FIG. 6 depicts a portion of an imager device 590 in accordance with a first embodiment which implements a vertical binning of an imager pixel array 340. Binning is used to reduce the resolution of the imager by combining signals from multiple closely located pixels of the same color in a same column. For example, in a selected column, e.g. 330 the signals from a red pixel of the Mth row 391 of the column may be connected with signals from a red pixel in an M+2th row 393 of the column. Integer binning refers to combining an integer number of pixel signals to form a combined pixel. When performing integer binning of Z pixels, each pixel contributes 1/Z of the total signal of the combined pixel. Thus, when performing integer binning of two (2) pixels, each pixel contributes ½ of the total signal of the combined pixel.

Imager device 590 has the overall system construction illustrated in FIGS. 1 and 2, but a different readout circuit 560 which replaces the readout circuit 25, differential amplifier 26 and analog to digital converter 50 shown in FIG. 2. Imager device 590 includes a pixel array 340 and a readout circuit 560 above and below the pixel array 340 in the manner illustrated in FIGS. 3 and 4. Pixel array 340 has many pixel rows and columns, although only five (5) rows 390-394 and ten (10) columns 330-339 are depicted. FIG. 6 also only shows one example of a readout circuit 560, using the combined differential amplifier and sigma-delta analog to digital converter circuit illustrated in FIG. 5. The pixel array 340 is laid out in a Bayer pattern, though this is not necessary. Readout circuit 560 is switchably associated with columns 330, 331. Although only one readout circuit 560 is depicted, it is representational of a plurality of readout circuits used in place of the readout circuit 350-358, 360-368 depicted in FIGS. 3 and 4 above and below the pixel array 340 and associated with pairs of columns of pixels. Also not depicted in FIG. 6, are the readout circuits above pixel array 340, similar to the arrangement of readout circuits depicted in FIGS. 3 and 4. Readout circuit 560 reads out signals from the red and blue pixels of columns 330, 331.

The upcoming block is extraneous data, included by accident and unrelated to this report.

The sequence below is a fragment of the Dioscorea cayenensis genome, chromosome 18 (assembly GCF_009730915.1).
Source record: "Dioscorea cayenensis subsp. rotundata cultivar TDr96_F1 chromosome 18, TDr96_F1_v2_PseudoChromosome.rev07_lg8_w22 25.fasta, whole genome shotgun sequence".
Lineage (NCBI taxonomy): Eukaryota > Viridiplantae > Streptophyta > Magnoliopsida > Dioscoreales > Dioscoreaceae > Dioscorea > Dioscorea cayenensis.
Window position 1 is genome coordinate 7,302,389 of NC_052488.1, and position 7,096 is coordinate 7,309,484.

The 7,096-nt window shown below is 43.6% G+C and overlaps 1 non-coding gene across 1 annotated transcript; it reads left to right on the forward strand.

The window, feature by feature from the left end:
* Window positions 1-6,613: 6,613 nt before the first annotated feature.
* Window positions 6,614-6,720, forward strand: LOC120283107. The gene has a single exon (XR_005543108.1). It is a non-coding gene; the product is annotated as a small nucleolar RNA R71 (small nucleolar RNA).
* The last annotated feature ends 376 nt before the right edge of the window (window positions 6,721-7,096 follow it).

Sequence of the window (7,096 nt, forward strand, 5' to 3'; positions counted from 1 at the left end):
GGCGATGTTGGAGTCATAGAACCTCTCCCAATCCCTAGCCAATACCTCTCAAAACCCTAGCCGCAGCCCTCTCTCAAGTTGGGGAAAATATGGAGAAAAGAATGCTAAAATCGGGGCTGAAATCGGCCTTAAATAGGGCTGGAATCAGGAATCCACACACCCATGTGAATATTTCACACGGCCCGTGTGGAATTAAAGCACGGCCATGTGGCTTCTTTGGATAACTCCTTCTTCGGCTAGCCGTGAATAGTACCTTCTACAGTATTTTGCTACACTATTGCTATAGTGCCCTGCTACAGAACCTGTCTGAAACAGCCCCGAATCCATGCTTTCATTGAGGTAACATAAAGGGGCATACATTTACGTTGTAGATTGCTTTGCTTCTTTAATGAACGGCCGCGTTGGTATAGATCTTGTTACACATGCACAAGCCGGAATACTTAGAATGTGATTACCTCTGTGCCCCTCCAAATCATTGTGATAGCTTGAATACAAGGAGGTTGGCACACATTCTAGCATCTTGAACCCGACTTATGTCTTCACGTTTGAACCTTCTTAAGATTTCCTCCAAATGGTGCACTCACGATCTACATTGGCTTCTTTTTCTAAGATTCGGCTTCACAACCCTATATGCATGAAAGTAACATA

Readout circuit 560 includes switch 522 for selectively, mutually exclusively coupling readout circuit 560 to one of columns 330, 331 of the pixel array 340. Capacitor 532 stores an charge accumulated signal Vsig of a pixel received from the pixel array 340 while capacitor 534 stores a reset signal value Vrst of a pixel received from the pixel array 340. The stored signal Vsig is connected to the gate of transistor 753 while the stored signal Vrst is connected to the gate of transistor 755. The gate of transistor 751 is connected to receive the offset signal Voff. Transistors 751, 753 apply Vsig, as connected by the offset signal Voff to the negative input of differential amplifier 765, while transistors 755, 757 apply Vrst, Vref as a combined signal to the positive input of differential amplifier 767.